Here are two more examples from my two favorite stories.

"Interesting Facts;" blew me away. Johnson writes a VERY personal story of a woman, married to a Pulitzer Prize winning novelist who wrote a book about North Korea, who is dying of breast cancer.  It is from her perspective as she slips away. It is full of love for her family but also anger, frustration, and confusion.  How brave of him to write a story from his own wife's perspective (she is a cancer survivor), yes, but this story was also honest and believable. I am a wife and mother and if I didn't know a man wrote this, I would have sworn it was a woman writer. I have told many people to read this story. Anyone who is in a loving relationship will find much of themselves in this tender yet brutally honest story. But, beware, if you are not self aware, this story and its honesty may bother you.

My absolute favorite story was "George Orwell Was A Friend of Mine." This story is narrated by an unapologetic, retired East German prison warden at a notoriously awful prison. He still lives nearby and walks his dog on the prison grounds every day. It is current day and the prison has become a memorial to its victims. The guard is estranged from his wife and daughter. He talks to visitors who come to the museum now, trying to explain why the prison was fine and did not do anything that didn't need to be done.  It is heart breaking how he lives in denial. We know he is wrong, yet Johnson subtly fills the character with so much humanity that we do not hate him. We should, but we do not.  If that wasn't enough the second half of the story takes off in a surprising and emotional direction. You will not be able to turn away. Johnson will challenge you to, but you won't be able to do it. Talk about a jumble of confused emotions.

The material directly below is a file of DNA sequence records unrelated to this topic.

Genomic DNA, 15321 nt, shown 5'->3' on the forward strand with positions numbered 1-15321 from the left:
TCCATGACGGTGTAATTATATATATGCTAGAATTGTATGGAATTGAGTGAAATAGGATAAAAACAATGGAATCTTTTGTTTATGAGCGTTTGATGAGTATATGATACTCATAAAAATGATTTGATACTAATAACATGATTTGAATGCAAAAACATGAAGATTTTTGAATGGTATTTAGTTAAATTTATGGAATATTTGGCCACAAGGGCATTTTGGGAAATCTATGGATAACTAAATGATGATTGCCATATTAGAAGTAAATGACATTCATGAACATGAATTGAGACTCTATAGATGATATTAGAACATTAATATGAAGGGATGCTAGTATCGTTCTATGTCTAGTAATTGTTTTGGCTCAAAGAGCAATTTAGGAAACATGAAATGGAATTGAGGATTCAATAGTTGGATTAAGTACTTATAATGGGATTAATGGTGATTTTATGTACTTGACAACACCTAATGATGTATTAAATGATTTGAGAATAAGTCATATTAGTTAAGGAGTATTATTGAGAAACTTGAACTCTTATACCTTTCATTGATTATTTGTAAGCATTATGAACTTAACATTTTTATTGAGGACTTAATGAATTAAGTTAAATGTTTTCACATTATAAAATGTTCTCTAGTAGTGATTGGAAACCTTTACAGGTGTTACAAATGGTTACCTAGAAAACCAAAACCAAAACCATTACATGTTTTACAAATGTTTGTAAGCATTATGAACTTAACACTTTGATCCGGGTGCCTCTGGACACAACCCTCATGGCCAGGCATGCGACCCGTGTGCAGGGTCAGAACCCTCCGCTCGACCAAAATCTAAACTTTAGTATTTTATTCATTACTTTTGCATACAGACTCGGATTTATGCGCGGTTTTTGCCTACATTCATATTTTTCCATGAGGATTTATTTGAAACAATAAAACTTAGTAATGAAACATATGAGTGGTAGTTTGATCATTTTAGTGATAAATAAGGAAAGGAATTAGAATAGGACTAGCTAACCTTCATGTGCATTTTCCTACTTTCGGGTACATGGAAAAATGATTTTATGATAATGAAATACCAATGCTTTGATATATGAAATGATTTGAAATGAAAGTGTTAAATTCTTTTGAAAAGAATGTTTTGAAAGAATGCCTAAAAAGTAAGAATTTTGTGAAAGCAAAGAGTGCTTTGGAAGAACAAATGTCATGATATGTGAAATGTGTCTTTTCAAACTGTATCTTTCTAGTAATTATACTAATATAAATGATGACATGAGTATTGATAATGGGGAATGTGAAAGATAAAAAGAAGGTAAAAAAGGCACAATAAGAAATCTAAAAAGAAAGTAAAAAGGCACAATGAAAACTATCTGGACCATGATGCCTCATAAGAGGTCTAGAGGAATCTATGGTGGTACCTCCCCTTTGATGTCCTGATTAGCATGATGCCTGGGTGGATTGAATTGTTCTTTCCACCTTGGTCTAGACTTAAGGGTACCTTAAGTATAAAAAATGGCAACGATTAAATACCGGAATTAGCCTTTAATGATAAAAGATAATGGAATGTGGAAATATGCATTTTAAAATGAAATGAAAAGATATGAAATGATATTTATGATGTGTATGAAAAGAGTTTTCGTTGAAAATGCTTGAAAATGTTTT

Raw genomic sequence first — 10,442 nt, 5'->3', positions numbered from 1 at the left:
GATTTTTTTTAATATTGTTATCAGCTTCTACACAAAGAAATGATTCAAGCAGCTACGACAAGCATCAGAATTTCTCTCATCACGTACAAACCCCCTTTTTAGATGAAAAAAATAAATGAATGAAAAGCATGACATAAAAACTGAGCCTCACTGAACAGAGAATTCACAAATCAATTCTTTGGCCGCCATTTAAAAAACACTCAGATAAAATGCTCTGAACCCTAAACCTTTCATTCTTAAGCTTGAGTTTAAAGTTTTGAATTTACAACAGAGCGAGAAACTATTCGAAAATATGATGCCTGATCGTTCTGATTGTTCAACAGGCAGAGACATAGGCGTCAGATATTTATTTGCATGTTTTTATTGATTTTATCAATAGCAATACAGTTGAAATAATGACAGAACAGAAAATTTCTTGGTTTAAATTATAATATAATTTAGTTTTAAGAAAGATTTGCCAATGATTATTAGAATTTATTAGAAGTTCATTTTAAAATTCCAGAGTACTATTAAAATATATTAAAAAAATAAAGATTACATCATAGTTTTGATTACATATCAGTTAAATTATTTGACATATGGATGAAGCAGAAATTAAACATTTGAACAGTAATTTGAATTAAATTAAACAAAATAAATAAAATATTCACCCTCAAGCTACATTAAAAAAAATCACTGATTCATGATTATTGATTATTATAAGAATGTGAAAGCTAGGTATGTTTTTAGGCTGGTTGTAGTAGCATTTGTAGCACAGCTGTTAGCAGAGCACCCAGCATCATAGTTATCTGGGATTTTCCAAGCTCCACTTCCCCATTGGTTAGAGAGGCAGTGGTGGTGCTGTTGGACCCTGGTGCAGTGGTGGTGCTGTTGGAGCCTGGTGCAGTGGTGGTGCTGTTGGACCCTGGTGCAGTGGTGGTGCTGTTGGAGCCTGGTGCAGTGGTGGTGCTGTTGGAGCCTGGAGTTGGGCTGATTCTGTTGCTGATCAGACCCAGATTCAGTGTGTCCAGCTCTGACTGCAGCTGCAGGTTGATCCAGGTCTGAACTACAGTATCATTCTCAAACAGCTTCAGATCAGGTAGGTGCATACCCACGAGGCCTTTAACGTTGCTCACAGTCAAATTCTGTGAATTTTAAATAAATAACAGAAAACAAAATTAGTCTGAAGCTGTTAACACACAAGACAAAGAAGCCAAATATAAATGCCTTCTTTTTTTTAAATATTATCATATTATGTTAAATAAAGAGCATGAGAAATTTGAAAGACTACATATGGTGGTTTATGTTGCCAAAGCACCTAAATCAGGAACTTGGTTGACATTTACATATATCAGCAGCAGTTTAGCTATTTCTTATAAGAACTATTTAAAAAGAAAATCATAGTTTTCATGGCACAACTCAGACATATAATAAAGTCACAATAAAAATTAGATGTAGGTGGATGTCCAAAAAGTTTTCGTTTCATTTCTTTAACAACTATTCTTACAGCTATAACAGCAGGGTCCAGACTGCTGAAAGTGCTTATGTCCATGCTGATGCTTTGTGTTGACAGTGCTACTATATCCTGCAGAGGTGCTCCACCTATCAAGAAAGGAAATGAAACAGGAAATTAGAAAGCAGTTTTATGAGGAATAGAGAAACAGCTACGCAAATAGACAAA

Please read this collection whether you liked The Orphan Master's Son or not.  That book was definitely hard to follow for many (worth it for me, but not everyone I suggested it to). Fortune Smiles has everything that made his novel great, but in smaller packages.

I am so happy that many more will read it now that it has won The National Book Award.

Three Words That Describe This Book: thought provoking, engaging narration, brutally honest

Readalikes: You will need suggestion today for Fortune Smiles because someone has already come and checked it out this morning, and more people are coming through the door to ask for it.

The first place to go here is to suggest story collections that are BOTH thought provoking AND entertaining. All of these will be owned by most libraries:

Tenth of December by George Saunders
Vampires in the Lemon Grove by Karen Russell
Thunderstruck and Other Stories by Elizabeth McCracken
Interpreter of Maladies by Jhumpa Lahiri

But what about some novels? Here are some shorter novels (under 300 pages) that are also powerful, thought provoking, engaging, and brutally honest. Links are to my reviews where possible:

Prayers for the Stolen by Jennifer Clement
The Book of Unknown Americans by Cristina Henriquez
Anything by Marilynne Robinson [I read Housekeeping, pre blog]
The Housekeeper and the Professor by Yoko Ogawa
We Have Always Lived in the Castle by Shirley Jackson
On Chesil Beach by Ian McEwan

Let me know if you run out of titles and need more suggestions.